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This book represents my attempt to convey the excitement of cloning and stem cell research to a wide audience while building on a foundation that starts from basic principles. I have tried to write a book that starts from more or less ground zero and works its way up to current advances. I’ve also attempted to keep jargon to a minimum so that readers aren’t always turning to a dictionary to look up definitions. While writing the book, I found that I also had to confront some nonscientific matters. While the new cell biology has incredible promise – biologists are developing tools to offer some extraordinarily useful therapies – some in the public are wary of its power. They fear a slippery slope. They claim that the scientific community is “playing God”. They bring up deep ethical and moral issues and pose profound questions like “When does life begin?”. While they’re not a major focus of the book, I have tried to address some of the major controversies with as little prejudice as I can muster.
A scientist assesses the potential of stem cell therapies for treating such brain disorders as stroke, Alzheimer’s disease, and Parkinson’s disease.
Stem cell therapies are the subject of enormous hype, endowed by the media with almost magical qualities and imagined by the public to bring about miracle cures. Stem cells have the potential to generate new cells of different types, and have been shown to do so in certain cases. Could stem cell transplants repair the damaged brain? In this book, neurobiologist Jack Price assesses the potential of stem cell therapies to treat such brain disorders as stroke, Alzheimer’s disease, Parkinson’s disease, and spinal cord injuries.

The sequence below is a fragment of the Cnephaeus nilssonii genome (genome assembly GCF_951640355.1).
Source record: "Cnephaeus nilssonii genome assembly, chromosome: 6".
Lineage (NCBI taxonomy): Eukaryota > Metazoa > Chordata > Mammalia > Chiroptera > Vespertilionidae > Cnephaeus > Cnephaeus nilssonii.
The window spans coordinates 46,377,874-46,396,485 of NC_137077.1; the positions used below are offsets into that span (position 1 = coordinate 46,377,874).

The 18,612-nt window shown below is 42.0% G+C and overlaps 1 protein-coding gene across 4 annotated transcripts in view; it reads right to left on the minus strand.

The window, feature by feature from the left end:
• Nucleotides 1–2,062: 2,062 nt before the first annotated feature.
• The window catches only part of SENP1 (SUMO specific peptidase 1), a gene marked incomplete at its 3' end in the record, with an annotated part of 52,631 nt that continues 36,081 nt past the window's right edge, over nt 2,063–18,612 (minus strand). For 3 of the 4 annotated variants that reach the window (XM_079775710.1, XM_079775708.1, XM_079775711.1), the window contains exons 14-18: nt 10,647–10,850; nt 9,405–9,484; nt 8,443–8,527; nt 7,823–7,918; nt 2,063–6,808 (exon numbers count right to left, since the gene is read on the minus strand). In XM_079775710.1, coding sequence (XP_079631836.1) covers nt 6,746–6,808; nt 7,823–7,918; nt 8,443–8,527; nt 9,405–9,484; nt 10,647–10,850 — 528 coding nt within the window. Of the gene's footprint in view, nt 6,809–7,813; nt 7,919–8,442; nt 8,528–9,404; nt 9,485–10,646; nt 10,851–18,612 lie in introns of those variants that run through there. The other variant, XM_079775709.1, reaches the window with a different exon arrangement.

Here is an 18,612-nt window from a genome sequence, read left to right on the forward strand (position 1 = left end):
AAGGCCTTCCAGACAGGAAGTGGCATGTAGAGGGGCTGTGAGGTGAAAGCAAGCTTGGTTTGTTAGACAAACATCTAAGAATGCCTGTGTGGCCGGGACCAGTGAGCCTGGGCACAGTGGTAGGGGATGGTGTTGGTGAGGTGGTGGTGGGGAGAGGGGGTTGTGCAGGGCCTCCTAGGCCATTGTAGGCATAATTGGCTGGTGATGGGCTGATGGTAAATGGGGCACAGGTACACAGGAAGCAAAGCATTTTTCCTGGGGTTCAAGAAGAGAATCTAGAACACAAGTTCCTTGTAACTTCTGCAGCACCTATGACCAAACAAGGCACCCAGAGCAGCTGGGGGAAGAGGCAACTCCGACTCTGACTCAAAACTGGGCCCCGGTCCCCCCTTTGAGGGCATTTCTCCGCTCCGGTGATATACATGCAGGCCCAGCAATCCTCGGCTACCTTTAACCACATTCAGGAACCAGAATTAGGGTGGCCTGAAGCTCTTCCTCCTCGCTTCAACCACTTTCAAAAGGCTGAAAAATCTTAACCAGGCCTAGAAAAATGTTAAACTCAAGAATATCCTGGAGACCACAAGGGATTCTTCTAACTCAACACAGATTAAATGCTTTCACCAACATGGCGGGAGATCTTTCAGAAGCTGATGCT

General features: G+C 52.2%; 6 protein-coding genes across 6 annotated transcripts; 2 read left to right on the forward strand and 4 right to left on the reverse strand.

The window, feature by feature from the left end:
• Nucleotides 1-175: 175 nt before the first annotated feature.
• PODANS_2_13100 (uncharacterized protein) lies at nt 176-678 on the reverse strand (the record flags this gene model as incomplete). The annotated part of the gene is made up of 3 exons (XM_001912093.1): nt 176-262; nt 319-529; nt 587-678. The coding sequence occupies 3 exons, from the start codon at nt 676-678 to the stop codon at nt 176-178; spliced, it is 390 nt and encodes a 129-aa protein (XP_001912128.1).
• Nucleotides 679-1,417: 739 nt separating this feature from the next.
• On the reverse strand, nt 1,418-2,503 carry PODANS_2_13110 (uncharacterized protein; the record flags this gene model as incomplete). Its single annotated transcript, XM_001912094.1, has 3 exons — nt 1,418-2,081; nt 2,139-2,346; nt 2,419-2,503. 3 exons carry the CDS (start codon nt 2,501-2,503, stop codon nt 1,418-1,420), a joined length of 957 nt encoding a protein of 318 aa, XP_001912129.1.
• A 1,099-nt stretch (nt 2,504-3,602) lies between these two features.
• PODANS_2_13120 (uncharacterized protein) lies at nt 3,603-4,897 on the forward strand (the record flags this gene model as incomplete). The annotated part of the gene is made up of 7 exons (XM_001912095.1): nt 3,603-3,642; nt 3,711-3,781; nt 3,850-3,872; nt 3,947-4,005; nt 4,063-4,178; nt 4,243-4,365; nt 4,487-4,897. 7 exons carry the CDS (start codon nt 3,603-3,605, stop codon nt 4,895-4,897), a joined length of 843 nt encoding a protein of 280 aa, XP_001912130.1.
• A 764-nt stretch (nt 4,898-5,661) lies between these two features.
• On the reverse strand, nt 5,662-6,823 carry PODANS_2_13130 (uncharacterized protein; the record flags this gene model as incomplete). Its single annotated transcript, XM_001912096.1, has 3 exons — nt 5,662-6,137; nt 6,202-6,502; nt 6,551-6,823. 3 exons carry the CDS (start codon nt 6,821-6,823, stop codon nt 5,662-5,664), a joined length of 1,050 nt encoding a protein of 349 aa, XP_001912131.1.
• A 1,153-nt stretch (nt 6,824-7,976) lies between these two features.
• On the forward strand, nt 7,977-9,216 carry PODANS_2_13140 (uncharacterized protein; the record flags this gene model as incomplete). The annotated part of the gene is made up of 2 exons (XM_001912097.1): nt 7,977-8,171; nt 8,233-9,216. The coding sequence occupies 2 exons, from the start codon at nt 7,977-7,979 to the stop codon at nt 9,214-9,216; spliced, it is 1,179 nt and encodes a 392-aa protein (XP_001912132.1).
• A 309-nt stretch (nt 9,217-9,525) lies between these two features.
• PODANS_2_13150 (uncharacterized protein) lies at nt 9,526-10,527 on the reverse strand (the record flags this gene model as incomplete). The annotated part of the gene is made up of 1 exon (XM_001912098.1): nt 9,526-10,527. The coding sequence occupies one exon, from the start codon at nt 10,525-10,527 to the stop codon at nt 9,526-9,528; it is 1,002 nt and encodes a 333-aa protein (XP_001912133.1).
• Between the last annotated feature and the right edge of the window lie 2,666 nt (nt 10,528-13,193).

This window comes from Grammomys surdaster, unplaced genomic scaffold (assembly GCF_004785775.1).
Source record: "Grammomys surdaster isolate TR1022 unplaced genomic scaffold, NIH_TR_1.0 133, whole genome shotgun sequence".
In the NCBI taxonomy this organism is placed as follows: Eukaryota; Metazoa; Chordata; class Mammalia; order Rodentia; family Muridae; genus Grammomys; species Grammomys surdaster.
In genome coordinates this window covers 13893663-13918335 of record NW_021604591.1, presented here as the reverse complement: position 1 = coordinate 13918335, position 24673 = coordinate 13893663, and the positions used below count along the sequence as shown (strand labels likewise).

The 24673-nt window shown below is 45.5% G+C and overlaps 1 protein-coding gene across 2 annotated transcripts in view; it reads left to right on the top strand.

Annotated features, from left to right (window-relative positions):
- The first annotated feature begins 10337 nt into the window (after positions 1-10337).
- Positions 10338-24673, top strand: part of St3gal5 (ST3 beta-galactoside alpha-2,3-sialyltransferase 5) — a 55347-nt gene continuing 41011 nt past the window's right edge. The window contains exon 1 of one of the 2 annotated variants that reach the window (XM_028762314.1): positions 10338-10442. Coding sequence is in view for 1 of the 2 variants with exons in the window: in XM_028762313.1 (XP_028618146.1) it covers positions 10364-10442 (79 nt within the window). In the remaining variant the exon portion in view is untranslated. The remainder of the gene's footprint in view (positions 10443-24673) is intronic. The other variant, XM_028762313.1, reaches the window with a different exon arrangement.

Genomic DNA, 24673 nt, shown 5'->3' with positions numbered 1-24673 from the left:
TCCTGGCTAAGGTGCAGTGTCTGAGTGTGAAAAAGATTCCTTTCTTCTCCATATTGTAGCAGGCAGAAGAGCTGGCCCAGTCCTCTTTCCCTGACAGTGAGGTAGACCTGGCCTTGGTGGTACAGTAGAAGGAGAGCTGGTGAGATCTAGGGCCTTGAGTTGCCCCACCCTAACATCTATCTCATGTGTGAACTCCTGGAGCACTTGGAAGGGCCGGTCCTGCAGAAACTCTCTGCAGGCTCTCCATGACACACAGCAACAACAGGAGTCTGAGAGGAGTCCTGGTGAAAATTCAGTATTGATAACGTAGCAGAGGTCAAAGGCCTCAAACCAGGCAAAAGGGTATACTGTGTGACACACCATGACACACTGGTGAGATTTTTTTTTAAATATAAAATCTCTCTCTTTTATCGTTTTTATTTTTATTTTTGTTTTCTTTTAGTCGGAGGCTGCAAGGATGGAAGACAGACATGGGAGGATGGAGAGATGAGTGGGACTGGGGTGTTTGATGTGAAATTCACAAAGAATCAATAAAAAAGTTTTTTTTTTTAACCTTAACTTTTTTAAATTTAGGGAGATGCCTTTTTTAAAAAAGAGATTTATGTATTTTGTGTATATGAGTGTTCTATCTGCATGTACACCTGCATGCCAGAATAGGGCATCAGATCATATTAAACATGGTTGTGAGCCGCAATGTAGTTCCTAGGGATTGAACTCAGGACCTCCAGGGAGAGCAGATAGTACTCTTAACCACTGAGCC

Certainly brain disorders are in need of effective treatments. These disorders don’t just kill, they disable, and conventional drug therapies have not had much success in treating them. Price explains that repairing the human brain is difficult, largely because of its structural, functional, and developmental complexity. He examines the self-repairing capacity of blood and gut cells―and the lack of such capacity in the brain; describes the limitations of early brain stem cell therapies for neurodegenerative disorders; and discusses current clinical trials that may lead to the first licensed stem cell therapies for stroke, Parkinson’s and macular degeneration. And he describes the real promise of pluripotential stem cells, which can make all the cell types that constitute the body.
New technologies, Price reports, challenge the very notion of cell transplantation, instead seeking to convince the brain itself to manufacture the new cells it needs. Could this be the true future of brain repair?